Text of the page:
The story of the fire was reported in the weekly paper. The surprising part was there was no backstory…no investigation was announced. Wasn’t there more to the story than a house and business lost in the flames?
He was an alcoholic, and Kansas was a dry state…selling and buying liquor was illegal. Somehow, he found suppliers and managed to keep their names a secret. He tried to maintain his dignity and place in his tiny community. He was referred to as “the town drunk”. He was questioned by the law as to the sources for the alcohol, but he did not reveal any names.
When it became known that he had been questioned, his suppliers got nervous. Would he cave into authorities and reveal their names? It was time for them to issue him a warning, something that would be blatant and get his attention. And so, the warning was given.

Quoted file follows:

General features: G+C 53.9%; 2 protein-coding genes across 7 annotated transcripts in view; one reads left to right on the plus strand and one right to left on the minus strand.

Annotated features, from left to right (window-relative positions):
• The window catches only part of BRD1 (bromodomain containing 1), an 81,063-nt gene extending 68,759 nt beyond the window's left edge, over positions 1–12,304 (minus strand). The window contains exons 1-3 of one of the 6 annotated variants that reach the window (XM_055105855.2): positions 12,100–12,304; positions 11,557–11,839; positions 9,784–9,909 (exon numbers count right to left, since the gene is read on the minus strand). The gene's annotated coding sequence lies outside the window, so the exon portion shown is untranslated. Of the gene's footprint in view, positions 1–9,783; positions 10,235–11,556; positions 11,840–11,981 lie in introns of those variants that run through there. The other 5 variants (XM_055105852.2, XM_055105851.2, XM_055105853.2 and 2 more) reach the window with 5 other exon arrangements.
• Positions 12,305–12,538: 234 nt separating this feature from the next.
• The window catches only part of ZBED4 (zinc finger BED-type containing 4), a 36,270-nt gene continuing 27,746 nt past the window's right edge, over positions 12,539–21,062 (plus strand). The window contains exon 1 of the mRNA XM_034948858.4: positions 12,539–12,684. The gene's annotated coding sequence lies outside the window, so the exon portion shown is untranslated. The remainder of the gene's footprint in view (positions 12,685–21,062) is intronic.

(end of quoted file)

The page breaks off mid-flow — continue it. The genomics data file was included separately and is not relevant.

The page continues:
It was a Thursday in 1935. He and his family were attending a funeral, and no one would be home nor the business open for the day. Fire! All was destroyed…a fire brand of a warning to remain silent and not disclose any names. He never reported who and how his property was burned.
All the involved parties were on the wrong side of the law…Lafe for buying and the suppliers for arson. They took their secrets with them; however, my mother, who was his granddaughter, revealed the secret to me many years later.